At that time, Sierra Vista’s cardiac equipment was considered superior to that at French. Sierra Vista’s management had already purchased a high tech scanner that CC doctors chose not to use. However, when French eventually purchased the same scanner, it was then touted as a great piece of equipment.

Even though CC doctors are paid to be on-call at the Tenet and CHW hospitals, they currently transfer to French most of the Sierra Vista and Twin Cities patients they are called in to treat.

From 2005 through 2009, the number of patients CC doctors transferred from Sierra Vista and Twin Cities to French increased until almost all cardiology patients were transferred away from Sierra Vista.

For example, in 2006, CC physician Mark Bocchicchio performed 105 procedures at Sierra Vista. In 2008, that number had fallen to 83.

Last year, Bocchicchio performed only five procedures at Sierra Vista.

In 2008, CC physician and CHW board member Michael Famularo was paid $44,000 for serving as a director of French Hospital Medical Center according to French’s 2008 IRS filing.

Critics say that as part of the sweetheart deal with French, CC doctors received financial incentives to move their practices from Sierra Vista to French. As part of the move, the doctors bought out the last two years of their lease.

The Stark Law, a federal law named after United States Congressman Pete Stark who sponsored the initial bill, prohibits physicians from referring Medicare patients for certain designated health services to an entity with which the physician or a member of the physician’s immediate family has a financial relationship.

Last year, three doctors in Tucson, Ariz. who had set up a nuclear imaging business in 2006 agreed to pay the federal government $355,000 in a settlement with the U.S. Department of Justice involving violations of the Stark Law.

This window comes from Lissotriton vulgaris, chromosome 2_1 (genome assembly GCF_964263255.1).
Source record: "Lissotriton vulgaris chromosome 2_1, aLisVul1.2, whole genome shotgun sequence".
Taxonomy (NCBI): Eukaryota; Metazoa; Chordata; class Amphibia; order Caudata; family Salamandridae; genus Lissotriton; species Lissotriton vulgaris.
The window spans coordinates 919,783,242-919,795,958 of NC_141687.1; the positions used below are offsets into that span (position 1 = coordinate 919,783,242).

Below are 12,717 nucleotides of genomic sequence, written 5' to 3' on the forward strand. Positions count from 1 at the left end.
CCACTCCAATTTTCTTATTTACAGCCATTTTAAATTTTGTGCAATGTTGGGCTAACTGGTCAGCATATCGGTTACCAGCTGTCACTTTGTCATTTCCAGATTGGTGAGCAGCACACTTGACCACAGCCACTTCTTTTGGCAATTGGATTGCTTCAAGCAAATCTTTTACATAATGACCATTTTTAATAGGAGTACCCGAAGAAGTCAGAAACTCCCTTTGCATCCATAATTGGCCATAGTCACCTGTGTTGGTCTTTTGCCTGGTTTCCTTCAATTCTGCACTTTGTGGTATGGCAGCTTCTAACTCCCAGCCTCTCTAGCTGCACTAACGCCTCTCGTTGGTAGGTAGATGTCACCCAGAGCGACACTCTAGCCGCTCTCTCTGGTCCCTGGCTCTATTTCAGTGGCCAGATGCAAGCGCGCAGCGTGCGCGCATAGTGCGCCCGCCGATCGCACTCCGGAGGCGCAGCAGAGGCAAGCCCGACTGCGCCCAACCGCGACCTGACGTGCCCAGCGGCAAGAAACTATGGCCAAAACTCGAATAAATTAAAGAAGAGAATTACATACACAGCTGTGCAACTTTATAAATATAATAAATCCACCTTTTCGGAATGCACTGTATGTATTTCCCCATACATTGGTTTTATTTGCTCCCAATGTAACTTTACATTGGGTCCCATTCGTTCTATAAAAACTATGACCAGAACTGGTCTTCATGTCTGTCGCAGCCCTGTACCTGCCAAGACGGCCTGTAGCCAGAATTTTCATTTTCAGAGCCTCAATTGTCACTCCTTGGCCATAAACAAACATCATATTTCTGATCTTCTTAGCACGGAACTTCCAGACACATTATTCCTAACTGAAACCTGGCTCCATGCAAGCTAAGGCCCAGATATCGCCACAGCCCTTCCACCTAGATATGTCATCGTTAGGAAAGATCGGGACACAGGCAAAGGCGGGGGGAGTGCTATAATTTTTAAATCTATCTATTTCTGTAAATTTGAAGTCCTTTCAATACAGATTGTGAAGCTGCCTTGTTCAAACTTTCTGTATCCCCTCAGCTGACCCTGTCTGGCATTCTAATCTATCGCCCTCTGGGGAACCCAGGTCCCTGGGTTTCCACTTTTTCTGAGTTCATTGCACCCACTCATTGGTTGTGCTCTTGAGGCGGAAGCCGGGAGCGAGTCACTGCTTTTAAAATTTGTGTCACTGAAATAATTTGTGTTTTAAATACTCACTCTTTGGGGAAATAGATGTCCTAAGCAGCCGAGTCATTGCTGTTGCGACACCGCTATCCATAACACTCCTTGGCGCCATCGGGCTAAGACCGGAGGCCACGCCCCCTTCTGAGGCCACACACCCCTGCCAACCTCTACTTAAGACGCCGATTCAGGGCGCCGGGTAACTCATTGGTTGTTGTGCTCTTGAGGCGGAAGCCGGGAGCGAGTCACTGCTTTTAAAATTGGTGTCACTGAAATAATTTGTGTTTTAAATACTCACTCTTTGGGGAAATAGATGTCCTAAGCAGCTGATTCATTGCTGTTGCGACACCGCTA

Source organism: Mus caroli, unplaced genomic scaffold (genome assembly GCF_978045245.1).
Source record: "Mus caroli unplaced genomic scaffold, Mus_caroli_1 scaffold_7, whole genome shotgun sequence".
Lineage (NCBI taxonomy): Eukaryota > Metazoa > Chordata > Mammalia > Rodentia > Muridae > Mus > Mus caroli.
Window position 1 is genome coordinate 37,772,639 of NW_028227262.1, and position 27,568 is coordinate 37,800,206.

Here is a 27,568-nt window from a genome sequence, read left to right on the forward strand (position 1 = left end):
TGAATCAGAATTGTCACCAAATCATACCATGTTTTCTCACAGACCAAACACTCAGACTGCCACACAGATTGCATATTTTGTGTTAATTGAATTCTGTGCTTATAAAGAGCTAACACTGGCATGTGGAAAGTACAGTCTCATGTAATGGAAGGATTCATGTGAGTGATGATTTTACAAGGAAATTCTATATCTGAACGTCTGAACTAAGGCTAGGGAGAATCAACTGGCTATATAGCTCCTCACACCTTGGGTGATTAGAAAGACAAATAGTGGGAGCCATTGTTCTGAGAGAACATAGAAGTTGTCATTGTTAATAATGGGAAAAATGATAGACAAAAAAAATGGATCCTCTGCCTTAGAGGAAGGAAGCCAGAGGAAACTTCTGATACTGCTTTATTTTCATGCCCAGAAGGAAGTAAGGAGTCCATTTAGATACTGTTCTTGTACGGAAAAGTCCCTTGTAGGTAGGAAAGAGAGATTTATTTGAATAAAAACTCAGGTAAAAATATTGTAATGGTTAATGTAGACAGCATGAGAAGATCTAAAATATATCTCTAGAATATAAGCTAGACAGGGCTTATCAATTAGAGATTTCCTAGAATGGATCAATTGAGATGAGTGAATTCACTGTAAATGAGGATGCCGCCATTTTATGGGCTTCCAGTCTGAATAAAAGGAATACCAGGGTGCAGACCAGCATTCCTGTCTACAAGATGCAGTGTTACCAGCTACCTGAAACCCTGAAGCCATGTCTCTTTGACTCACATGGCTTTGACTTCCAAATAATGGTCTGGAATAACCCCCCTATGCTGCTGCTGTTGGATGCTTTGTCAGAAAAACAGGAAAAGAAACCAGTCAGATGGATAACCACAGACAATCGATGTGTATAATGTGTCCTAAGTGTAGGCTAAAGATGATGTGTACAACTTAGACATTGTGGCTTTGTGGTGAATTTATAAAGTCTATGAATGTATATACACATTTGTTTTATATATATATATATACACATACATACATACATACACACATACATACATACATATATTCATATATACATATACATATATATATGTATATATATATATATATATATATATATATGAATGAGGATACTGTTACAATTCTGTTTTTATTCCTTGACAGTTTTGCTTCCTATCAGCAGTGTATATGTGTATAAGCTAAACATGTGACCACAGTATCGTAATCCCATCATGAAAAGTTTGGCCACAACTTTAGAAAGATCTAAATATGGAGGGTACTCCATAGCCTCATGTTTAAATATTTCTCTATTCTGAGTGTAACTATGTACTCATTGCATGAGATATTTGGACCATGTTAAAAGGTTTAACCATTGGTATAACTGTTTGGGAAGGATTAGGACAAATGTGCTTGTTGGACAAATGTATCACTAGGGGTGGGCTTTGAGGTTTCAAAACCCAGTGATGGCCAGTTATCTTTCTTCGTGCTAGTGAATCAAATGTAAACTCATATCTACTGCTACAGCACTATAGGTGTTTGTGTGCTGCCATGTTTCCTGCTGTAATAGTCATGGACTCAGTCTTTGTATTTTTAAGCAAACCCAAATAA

In another twist to this story, CC doctors routinely transfer patients needing nuclear scans away from French – to CC’s nearby office, where patients can be billed for both technical fees and professional fees, sources say. If a doctor performs a procedure such as a nuclear scan at the hospital, the physician only receives the professional fees while the hospital is paid the technical fees.

“As a former employee of CC, I can tell you that the physicians consider French’s nuclear camera to be substandard,” one insider told CalCoastNews. “French could be getting $8,000 or more in technical fees. Why are they allowing them to do this?”

In addition, local doctors allege that CC and French officials have used a number of tactics to keep other cardiologists from practicing in the area in order to protect their share of the lucrative cardiac market.

One of two non-CC cardiologists in the county, Ken Stevens, has been unable to get full privileges at French after more than a year in the area. It usually takes a highly rated, experienced doctor approximately three months to get full privileges.

Even though Stevens was asked to come from the Midwest to San Luis Obispo to run Sierra Vista’s cardiology department, he is no longer able to perform interventions there because he does not have surgical backup and French has not signed a transfer agreement with Sierra Vista.

As a result, if Stevens is working on a critical heart patient who requires an acute intervention, he has two choices: either transfer the patient to a Santa Barbara hospital or perform a procedure that requires surgical backup by himself – something his malpractice insurance carrier will not approve.

“I can’t start a procedure and then say I can’t do a full. . . ” Stevens said. “I can’t do acute interventions because there is no transfer agreement.”

As a result, patients with insurances such as Tricare and Anthem Blue Cross – insurances that CC does not accept – are not able to have numerous cardiac surgical procedures done locally. Many of these patients drive hundreds of miles to hospitals where the cardiologists accept their insurance.